SQL Server Dynamic Management Views (DMVs)

Most common SQL server related questions I get from clients encouraged me to write this blog. If these are also your questions then you will find this blog interesting.


Problem


1. My query is running slow, how can I see information directly or indirectly related to my query execution?

2. The system is running slow, how can I see low-level system information such as memory, locking, and SQLOS (schedule)?

3. This query should complete in seconds, now it is taking minutes. How can I see details about this transaction including resource locks?

4. My queries are optimized. However, the process is still very slow. How can I see the network, I/O and disk latency?

5. I think my query is slow because of index fragmentation. How can I see database objects and details on indexes?


Solution


These questions require detail analysis and need a very organized answer according to your system. However, in this blog, I will try to give some guidelines to address these questions. In my upcoming blogs, I will address each question in detail.

Generally, the SQL Server storage engine has a complex, yet very interesting process to manage thousands of transactions instantly and records each activity in the back end. If you have a way to look at the back end system information, you will be able to answer most of the above questions. I think the question is how?

Microsoft understood the need to see system information way early in a game. As a result, 15 years a go, with the introduction of SQL Server 2005, Microsoft introduced Dynamic Management Views (DMVs) and functions which allow you to get a better insight into what is happening in SQL Server.

Since SQL server 2005, DMVs and DMFs are a great tool to help troubleshoot performance-related issues and once you understand their power they will become a staple for your Database Administration.



There are 496 SQL Server dynamic management views (DMVs). I don’t see the importance to go over each DMVs but, I will focus on the most import counters which help us to answer our questions.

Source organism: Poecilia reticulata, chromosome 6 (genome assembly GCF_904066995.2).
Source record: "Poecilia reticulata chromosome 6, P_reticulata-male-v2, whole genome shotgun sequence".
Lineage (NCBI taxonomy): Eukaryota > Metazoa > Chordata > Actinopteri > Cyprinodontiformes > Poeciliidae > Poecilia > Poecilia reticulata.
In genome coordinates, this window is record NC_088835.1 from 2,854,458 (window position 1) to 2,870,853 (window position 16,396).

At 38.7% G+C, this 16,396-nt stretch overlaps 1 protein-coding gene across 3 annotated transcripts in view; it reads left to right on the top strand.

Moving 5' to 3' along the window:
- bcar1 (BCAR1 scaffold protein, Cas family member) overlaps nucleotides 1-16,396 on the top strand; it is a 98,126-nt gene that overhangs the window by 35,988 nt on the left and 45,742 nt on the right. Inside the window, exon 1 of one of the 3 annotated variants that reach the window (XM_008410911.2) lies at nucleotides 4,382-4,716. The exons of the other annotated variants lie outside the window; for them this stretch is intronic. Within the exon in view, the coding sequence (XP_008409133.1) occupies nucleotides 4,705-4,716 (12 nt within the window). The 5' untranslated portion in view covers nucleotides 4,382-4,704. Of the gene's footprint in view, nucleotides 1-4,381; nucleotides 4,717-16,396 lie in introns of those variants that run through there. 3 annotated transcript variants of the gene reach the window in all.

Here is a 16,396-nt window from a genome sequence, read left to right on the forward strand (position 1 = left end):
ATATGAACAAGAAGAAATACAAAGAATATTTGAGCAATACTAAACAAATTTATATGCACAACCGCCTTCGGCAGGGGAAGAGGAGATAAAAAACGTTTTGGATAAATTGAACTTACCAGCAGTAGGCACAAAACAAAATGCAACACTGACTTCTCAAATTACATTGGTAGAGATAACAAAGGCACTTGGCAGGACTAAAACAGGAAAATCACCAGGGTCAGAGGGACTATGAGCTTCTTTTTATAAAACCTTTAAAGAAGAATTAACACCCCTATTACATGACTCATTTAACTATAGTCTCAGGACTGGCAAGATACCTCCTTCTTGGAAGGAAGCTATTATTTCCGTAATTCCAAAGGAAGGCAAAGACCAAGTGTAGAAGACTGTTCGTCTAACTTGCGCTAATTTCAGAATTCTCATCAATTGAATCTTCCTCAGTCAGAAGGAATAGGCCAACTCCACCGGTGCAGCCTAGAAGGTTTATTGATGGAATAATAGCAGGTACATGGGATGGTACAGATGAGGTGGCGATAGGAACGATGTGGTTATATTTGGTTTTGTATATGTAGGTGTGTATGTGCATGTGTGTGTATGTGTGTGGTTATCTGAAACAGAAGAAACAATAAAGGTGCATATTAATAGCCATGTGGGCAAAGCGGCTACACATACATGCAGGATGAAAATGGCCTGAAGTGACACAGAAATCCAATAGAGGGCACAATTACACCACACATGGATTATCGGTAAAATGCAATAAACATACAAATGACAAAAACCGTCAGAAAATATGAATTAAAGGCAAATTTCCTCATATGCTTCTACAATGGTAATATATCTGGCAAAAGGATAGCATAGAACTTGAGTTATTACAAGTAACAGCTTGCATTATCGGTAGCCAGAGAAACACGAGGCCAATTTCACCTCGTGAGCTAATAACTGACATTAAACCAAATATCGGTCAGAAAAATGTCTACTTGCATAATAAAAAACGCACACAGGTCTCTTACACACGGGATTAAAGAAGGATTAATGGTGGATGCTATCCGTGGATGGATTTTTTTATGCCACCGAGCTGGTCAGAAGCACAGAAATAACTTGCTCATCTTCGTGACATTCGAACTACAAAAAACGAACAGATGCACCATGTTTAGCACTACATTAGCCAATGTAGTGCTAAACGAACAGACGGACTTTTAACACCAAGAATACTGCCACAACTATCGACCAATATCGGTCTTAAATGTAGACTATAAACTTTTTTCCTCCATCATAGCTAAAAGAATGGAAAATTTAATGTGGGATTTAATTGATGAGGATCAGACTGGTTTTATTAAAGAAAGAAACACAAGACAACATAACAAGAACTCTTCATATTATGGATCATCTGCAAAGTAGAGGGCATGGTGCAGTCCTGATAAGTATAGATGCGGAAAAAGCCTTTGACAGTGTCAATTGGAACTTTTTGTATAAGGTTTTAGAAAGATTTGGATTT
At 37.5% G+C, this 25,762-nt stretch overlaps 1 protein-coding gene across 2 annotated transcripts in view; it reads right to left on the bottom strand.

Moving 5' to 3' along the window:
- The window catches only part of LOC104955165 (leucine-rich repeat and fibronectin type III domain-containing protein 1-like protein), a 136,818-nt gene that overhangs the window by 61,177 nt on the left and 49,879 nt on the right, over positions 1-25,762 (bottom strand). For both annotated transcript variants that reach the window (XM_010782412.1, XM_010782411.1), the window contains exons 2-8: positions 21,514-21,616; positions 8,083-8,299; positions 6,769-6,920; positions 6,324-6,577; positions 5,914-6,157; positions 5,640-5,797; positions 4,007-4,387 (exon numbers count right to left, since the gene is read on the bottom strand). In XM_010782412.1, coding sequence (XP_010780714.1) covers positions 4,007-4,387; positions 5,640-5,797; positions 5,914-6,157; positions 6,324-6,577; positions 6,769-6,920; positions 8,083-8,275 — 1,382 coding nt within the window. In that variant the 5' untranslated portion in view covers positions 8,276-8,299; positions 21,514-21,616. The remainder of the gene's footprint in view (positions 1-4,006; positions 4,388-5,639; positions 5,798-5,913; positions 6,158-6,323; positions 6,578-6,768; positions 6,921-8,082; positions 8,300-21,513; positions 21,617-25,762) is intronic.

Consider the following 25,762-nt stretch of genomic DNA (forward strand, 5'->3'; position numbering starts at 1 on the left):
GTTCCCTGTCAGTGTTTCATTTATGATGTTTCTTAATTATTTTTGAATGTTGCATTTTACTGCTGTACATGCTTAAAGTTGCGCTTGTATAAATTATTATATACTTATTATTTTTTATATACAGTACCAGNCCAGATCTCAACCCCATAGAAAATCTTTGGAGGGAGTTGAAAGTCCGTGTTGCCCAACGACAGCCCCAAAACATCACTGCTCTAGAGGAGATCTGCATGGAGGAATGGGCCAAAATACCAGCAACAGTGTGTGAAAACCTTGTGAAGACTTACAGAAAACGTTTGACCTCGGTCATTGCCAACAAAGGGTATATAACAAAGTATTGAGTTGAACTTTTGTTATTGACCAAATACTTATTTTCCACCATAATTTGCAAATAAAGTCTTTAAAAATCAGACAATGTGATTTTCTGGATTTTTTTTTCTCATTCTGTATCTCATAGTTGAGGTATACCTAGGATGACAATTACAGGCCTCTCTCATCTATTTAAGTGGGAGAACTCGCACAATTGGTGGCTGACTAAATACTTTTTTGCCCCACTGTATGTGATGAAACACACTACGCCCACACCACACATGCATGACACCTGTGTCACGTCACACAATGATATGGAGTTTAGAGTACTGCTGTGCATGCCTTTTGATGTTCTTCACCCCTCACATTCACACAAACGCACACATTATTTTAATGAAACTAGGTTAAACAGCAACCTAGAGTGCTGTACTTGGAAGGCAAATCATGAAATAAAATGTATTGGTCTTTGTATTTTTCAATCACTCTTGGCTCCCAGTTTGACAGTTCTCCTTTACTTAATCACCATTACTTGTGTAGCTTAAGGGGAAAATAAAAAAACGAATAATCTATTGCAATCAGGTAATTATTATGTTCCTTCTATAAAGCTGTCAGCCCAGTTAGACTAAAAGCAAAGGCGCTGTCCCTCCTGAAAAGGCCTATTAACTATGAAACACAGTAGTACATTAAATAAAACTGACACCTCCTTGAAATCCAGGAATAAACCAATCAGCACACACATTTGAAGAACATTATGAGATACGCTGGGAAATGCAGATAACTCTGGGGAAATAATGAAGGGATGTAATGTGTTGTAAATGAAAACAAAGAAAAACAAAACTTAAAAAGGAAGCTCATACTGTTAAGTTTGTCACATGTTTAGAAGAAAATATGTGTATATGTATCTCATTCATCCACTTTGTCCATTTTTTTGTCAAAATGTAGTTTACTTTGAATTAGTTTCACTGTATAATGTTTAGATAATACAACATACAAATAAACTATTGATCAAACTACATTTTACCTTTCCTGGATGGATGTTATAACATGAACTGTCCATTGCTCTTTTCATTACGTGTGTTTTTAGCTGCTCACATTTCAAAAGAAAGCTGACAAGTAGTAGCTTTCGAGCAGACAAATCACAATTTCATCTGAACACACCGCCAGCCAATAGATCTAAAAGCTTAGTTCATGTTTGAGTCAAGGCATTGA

1. sys.dm_exec _*

Contains information directly or indirectly related to the execution of user code and associated connections. For example, sys.dm_exec_sessions return one row per authenticated session on SQL Server.



2. sys.dm_os_*

Contains low-level system information such as memory, locking, and scheduling. For example, sys.dm_os_schedulers Is a DMV that returns one row per scheduler. It is primarily used to monitor the condition of a scheduler or to identify runaway tasks.



3. sys.dm_tran_*

Contains details about current transactions. For example, sys.dm_tran_locks return information about currently active lock resources. Each row represents a currently active request to the lock management component for a lock that has been granted or is waiting to be granted.



4. sys.dm_io_*

Keeps track of input/output activity on network and disks. For example, the function (DB_ID (N’yourdatabase’),2) return I/O statistics for data and log files.






5. sys.dm_db_*

Contains details about database and database objects such as indexes. For example, sys.dm_db_index_physical_stats Is a function that returns size and fragmentation information for the data and indexes of the specified table or view.







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